IE6 Is Dead

Via the Exploring IE (listen to this in the background to set the mood):

Time to pop open the champagne because, based on the latest data from Net Applications, IE6 usage in the US has now officially dropped below 1%!

I’ve officially updated my last IE6 install to IE7. This is great news for the Internet. Everyone on the web benefits by this old browser going away. Developers can iterate faster and do more.

IE7… I’m looking at you now.

A Standards Based Future

I wrote a few weeks ago about Microsoft’s plan to require a meta tag to use standards mode rendering in IE8. There was a ton of backlash. I can’t remember the last time so many browser and web developers publicly spoke out so quickly on an issue. It was pretty obvious to everyone that it wasn’t a good thing for the web.

Microsoft has had a change of heart, and will now use the new standards mode by default, and an IE7 compatibility mode via a meta tag. This is a much better move as it will mean more rapid adoption of standards. The point in which we will be able to develop on a more level playing field moved much closer thanks to this move.

As everyone around the web is noticing, this little nugget in the press release is pretty interesting:

“While we do not believe there are currently any legal requirements that would dictate which rendering mode must be chosen as the default for a given browser, this step clearly removes this question as a potential legal and regulatory issue,? said Brad Smith, Microsoft senior vice president and general counsel.

Most seem to think that’s a reference to Opera’s antitrust complaint with the EU. I would agree.

Go Standards Campaign?

I wonder if it’s worth some sort of cross-vendor campaign (Mozilla, Microsoft, Opera, WebKit/Apple) to get users to adopt modern browsers in a much more rapid pace. IE6 is hanging around for much longer than one would like. I suspect IE 8’s adoption won’t be very quick either. Perhaps it’s necessary for it to be combined with a GoPHP5 style campaign where older browsers are unsupported as of an arbitrary date. While Microsoft may have some obligation to provide security patches until the apocalypse, there’s no reason why websites must support it.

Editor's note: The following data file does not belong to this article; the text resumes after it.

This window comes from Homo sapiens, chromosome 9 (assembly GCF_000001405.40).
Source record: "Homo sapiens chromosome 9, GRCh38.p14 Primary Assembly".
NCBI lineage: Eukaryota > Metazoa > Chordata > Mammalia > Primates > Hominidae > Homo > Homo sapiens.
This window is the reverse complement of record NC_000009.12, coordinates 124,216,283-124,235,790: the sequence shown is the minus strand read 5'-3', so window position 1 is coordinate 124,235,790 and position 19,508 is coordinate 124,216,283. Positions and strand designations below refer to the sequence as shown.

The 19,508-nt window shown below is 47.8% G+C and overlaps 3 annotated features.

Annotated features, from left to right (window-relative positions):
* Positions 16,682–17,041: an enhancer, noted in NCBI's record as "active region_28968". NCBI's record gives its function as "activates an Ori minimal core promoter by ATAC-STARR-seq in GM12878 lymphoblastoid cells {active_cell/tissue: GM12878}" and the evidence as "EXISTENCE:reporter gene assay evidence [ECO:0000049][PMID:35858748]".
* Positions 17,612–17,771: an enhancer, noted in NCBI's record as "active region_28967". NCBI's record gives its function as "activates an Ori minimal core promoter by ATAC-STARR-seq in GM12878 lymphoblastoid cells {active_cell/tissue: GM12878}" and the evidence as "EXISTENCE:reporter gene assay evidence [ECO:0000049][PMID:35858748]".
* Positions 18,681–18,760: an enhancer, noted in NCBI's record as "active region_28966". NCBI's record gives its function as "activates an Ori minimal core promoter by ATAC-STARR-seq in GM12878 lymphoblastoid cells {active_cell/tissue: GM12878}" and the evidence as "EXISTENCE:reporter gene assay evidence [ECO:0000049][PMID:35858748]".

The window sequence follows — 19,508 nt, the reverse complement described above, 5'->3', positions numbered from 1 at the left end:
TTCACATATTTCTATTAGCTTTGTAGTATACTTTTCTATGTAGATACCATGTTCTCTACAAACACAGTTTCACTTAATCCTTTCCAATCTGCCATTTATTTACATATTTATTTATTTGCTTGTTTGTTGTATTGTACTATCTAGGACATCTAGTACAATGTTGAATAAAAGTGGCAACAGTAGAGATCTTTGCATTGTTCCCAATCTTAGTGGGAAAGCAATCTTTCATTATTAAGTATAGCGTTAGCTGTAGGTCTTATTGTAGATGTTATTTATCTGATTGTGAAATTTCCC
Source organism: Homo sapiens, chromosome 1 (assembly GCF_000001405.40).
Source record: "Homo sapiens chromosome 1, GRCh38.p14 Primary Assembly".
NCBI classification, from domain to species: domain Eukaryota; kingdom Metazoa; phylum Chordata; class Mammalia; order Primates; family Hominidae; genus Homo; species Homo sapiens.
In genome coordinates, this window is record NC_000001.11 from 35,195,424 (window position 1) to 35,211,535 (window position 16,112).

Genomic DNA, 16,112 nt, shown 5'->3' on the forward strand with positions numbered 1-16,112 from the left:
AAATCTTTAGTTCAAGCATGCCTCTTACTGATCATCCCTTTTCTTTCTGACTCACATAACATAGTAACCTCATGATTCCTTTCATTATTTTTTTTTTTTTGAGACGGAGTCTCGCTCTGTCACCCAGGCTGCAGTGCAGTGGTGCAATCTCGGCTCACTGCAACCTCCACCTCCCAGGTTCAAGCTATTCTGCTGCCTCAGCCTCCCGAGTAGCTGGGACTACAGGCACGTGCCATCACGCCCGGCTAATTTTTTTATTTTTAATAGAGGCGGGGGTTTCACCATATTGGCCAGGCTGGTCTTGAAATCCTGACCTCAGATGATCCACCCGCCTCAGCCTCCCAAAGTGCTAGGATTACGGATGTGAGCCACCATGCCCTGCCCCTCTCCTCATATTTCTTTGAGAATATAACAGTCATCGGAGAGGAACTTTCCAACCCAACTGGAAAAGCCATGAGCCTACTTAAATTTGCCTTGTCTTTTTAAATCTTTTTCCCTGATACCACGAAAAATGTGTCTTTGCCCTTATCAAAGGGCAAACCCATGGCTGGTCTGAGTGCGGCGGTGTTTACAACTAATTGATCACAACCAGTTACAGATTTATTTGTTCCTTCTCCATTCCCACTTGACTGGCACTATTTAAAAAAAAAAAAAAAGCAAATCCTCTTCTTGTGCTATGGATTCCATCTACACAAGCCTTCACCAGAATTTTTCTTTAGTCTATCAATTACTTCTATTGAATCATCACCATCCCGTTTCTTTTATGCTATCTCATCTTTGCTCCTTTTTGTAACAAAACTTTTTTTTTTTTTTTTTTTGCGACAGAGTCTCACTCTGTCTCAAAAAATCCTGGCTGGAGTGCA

This is of course hard to implement as nobody wants to jump on this train unless all their competitors join in. It would take coordination on the level of Google, Yahoo, Facebook, AOL, Amazon, Adobe sized sites. Odds of something like that working are <5%, but I could be wrong. As a web developer dropping IE6 is a dream I can’t wait to see happen. It would however be interesting to see what innovation would take place if browser support suddenly became much more level.

Give Us Milestone Builds

It would be nice if Microsoft would start shipping milestone builds in a somewhat regular interval (weekly, monthly) so that developers can constantly test and evaluate how their websites behave in IE 8. It would be nice to know up front what we are looking at. Of course this is best when your bug database is open, but even when it’s closed, it’s still helpful to know where you stand at all times. I regularly test websites I work on in WebKit, Opera, Firefox nightlies. Why do I do this? So I know exactly what’s coming. So I can track issues I may have to fix, or the vendor may need to fix. I also can make a time estimate on how long it will take until I’m ready for browser x. Generally with those browsers the time estimate hovers around 0. Every so often an issue worth looking into arises.

I think this would really help the web ease into a fully standards world.

The new generation of browsers including Firefox 3 and IE 8 are really shaping up.